Miriam Makeba was for me, and I know many of us, the first South African we knew by name, and probably felt we knew personally since her music was so much a part of our lives back in the day.
Before Mandela—or before Miriam married (I think) trumpet player Hugh Masakela, another South African whose name became internationally known for his musicality—Makeba became famous, especially among those of us who were into jazz in the l950s and '60s, for her "click" song, in which she sang in Xhosa, her tribal language, which included the tongue clicking against the roof of the mouth to make a sound like those little metal crickets the nuns would squeeze to make the noise we Catholic school kids would genuflect and then rise to on entering and leaving church, click, click.
In 1964, when I married my first wife Lee, God rest her soul, I was stationed outside Spokane Washington in the Air Force and Miriam Makeba came to town to do a show in a huge auditorium there with either the Kingston Trio or the Limelighters, two very popular folk singing groups of the time (I can no longer remember which unfortunately, which shows how much of an impact they had on me as opposed to Makeba).
Makeba was famous enough then, this relatively small, black, South African woman who sang in a language probably no one in the audience could understand and in a musical style that was a cross between African traditional and American jazz, and yet was able to rouse a huge auditorium filled with a majority of white people in a town, Spokane, that had yet to entirely recover from the Great Depression and had a banner hanging over its main street that declared "WELCOME TO JOHN BIRCH COUNTRY"—!—(and if you're too young to know the significance of that, the Birchers were like the KKK in suits).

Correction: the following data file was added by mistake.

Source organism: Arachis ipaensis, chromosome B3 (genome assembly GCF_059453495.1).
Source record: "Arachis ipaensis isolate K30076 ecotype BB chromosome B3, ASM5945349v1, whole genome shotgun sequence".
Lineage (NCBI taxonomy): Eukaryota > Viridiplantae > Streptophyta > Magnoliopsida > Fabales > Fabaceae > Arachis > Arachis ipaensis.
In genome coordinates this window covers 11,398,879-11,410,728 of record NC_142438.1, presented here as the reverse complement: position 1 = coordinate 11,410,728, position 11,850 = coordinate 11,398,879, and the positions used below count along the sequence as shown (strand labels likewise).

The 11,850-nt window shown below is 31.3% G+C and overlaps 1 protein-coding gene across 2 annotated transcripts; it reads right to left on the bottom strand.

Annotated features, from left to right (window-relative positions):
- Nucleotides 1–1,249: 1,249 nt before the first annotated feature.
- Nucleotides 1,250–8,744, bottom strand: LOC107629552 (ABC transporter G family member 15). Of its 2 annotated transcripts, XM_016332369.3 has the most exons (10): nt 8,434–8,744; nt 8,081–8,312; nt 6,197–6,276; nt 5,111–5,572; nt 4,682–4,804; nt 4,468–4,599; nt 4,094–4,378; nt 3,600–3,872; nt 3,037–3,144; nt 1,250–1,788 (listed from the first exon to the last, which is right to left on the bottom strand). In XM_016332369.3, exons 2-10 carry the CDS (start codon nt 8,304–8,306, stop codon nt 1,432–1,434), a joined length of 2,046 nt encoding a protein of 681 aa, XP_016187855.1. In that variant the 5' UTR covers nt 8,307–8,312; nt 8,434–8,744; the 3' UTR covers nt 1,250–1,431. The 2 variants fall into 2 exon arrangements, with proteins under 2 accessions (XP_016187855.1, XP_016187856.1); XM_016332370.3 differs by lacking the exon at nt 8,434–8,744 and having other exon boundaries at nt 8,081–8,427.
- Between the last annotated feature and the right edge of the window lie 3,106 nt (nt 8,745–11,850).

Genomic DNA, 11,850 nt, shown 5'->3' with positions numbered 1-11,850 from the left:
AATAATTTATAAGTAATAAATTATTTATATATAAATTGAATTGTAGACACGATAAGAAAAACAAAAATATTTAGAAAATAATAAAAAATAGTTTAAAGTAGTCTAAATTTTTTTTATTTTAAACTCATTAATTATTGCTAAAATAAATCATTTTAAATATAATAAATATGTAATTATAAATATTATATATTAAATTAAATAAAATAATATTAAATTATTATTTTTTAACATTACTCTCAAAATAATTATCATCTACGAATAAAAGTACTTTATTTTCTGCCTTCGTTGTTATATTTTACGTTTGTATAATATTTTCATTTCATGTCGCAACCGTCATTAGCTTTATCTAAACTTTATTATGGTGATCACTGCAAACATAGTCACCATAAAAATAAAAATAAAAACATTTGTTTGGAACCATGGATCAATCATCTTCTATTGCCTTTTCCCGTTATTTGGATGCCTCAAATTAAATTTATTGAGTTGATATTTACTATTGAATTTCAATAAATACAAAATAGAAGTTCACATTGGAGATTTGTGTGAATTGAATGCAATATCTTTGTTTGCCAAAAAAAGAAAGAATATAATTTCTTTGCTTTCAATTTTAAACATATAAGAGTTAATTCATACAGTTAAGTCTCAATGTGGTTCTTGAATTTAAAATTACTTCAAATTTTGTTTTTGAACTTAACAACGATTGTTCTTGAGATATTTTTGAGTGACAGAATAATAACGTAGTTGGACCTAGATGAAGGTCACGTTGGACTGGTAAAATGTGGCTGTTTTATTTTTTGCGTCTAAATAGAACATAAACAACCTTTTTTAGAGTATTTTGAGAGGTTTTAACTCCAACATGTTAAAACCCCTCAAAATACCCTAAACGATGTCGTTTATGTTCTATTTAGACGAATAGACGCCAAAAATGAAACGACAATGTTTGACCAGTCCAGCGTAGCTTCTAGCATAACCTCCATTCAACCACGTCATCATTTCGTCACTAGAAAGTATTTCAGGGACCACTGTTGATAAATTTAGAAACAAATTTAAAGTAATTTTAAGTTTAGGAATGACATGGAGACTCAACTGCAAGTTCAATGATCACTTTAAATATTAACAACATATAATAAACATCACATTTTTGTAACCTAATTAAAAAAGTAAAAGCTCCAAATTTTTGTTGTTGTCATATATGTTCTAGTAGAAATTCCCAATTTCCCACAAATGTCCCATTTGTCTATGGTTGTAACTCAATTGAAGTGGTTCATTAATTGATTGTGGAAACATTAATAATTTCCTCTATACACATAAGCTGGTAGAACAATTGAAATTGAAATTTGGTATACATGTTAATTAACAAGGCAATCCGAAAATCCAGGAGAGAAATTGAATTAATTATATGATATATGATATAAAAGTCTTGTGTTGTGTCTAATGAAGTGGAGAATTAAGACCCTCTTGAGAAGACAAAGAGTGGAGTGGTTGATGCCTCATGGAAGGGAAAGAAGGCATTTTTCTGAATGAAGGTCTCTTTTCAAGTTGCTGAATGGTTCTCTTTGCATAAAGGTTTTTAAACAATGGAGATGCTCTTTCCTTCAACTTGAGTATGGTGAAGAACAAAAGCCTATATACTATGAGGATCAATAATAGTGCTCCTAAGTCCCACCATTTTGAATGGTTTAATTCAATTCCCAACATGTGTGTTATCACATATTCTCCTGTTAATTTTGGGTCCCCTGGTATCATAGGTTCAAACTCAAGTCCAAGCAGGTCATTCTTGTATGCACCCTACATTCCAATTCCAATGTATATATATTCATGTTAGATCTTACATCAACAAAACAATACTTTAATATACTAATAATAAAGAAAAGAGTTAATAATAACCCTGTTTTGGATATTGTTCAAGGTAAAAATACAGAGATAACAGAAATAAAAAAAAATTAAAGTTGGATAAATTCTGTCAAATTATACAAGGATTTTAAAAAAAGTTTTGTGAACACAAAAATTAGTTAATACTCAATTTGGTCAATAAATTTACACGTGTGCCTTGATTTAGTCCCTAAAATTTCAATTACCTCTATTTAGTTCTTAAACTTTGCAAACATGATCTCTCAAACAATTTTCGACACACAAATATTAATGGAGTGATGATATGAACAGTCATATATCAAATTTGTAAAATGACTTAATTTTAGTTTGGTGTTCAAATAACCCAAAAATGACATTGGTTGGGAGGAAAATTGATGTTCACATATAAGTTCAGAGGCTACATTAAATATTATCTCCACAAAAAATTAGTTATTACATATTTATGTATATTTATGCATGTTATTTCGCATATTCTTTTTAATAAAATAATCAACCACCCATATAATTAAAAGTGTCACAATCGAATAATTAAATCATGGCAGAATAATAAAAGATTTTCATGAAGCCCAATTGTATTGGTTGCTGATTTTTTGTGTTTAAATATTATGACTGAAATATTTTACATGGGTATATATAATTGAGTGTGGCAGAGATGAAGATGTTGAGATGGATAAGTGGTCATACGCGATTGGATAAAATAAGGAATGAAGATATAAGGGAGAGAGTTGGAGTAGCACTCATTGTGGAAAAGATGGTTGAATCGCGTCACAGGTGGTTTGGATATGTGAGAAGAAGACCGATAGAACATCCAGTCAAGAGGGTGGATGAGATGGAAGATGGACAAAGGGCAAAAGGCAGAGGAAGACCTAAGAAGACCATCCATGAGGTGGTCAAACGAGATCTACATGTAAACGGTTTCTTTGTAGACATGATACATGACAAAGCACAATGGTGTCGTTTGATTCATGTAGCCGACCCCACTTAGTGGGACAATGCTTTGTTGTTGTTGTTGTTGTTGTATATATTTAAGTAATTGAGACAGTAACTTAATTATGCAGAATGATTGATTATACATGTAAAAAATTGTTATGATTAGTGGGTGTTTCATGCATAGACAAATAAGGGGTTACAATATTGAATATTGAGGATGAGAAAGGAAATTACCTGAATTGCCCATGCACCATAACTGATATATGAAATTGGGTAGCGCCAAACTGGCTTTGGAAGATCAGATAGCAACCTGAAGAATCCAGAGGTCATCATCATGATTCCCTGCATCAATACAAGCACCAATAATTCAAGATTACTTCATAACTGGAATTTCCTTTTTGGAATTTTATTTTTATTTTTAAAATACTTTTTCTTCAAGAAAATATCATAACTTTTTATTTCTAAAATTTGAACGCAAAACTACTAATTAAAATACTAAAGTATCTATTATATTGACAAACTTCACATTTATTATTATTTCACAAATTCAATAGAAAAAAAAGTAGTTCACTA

Fortunately, Lee knew one of the members of the folk group that had probably been the main draw for the crowd, which nonetheless totally appreciated and gave a long round of applause to Makeba. So, we got to go backstage to the dressing room and hang after the show and even went out later to a local club.
That was the one and only time I met Miriam Makeba in person, and fell even more deeply under her spell than I had just listening to her on a record. She was majestic, charismatic, gracious, and even more beautiful in person than I'd imagined.
She helped change not only the world of music—bringing "world music" to America long before people like Paul Simon and David Byrne would be credited with doing that many years later—but she helped change the perception of white Americans about black Africans, which up until then were mostly known from Hollywood movies, where they were usually represented as mostly naked and primitive, or from English movies where they were usually referred to as "poor devils."
She not only brought a new image and idea of who black Africans really might be to this country, but she also brought dignity and warmth to that image and in the end a better idea of what we all could be, as influential in her own way as Dr. King and the prominent African-American Civil Rights leaders here.
If you have it, or if you can find it on the web, go put the click song on right now and dig some deep history.
[PS: I always forget you can find almost anything on the web. Here's a link to Makeba doing the click song two years after I saw her doing it, though in the show I saw she was dressed in much more traditional African garb with a bright head cloth wrapping as a kind of African queen crown, and layers of equally bright cloth wrapped around her body. But look how beautiful and vibrant she is in this faded black and white film and hear what made her so unique, and remember she had been banished from South Africa for several years by this time, but had yet to marry the U. S. Black Power movement leader Stokley Carmichael, which virtually ruined her career in the U.S. How wonderful that she lived long enough to see the son of a black African become president of this country and the most powerful person in the world in many ways!]